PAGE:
With tax season coming, you may be wondering if you can deduct expenses for your writing space. Expenses like heat and electricity and property insurance.
The answer? It depends. (I bet you saw that coming.)
I'm not a tax specialist, so you should talk to your accountant before claiming home office expenses. But I can give you some general guidelines, which I have tailored to writers and am posing as questions.
1. Do you write as a business? My March 25, 2010 Hoosier Ink post called "Write On and Write Off" will help you figure it out. If writing is your hobby, you cannot deduct home office expenses. If it is a business, it still depends on the answers to the next three questions.
2. Is there a discrete part of your home that you use exclusively for your business activities? This could be a separate office or simply a desk in the dining room that is dedicated to your writing activities. If your children use the office or the desk to do their homework, it doesn't qualify. If you write on the dining room table and you serve meals there, too, it doesn't qualify. You can, however, use the space for more than one business activity. For example, if you make jewelry and sell it over the Internet, you can use the same space for that business as you use for your writing business.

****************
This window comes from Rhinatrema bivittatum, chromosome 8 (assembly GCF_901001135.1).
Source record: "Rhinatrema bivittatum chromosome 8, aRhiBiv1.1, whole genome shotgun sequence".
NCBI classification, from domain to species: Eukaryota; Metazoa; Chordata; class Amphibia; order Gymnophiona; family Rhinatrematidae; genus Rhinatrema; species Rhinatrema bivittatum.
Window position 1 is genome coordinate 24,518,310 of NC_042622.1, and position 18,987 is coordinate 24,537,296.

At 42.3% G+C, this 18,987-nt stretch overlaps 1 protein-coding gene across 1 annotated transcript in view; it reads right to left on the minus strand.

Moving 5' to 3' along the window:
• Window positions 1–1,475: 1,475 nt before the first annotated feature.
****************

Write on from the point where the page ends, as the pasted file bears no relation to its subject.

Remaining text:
3. Do you use the space regularly for your business purposes? You don't have to use it forty hours a week, but incidental or occasional use isn't enough. Unfortunately, I can't give you a bright-line test.
4. Is your home office your principal place of business for your writing activities? It doesn't have to be your jail, however. It's okay to write at Starbucks if you do your paperwork (submissions, bookkeeping, etc.) in your home office.Even if you answered all of these questions "yes," you may still have a problem. That's because how much you can deduct depends on how much profit you make. And even if the royalties are rolling in, your deduction must be proportionate to your dedicated space. If your office is 10% of the square footage in your home, you can deduct 10% of your utility bills. If the desk in the dining room takes up 2%, that's all you can deduct.
For more information, visit the IRS website at http://www.irs.gov/ and download Publication 587, "Business Use of Your Home."
Kathryn Page Camp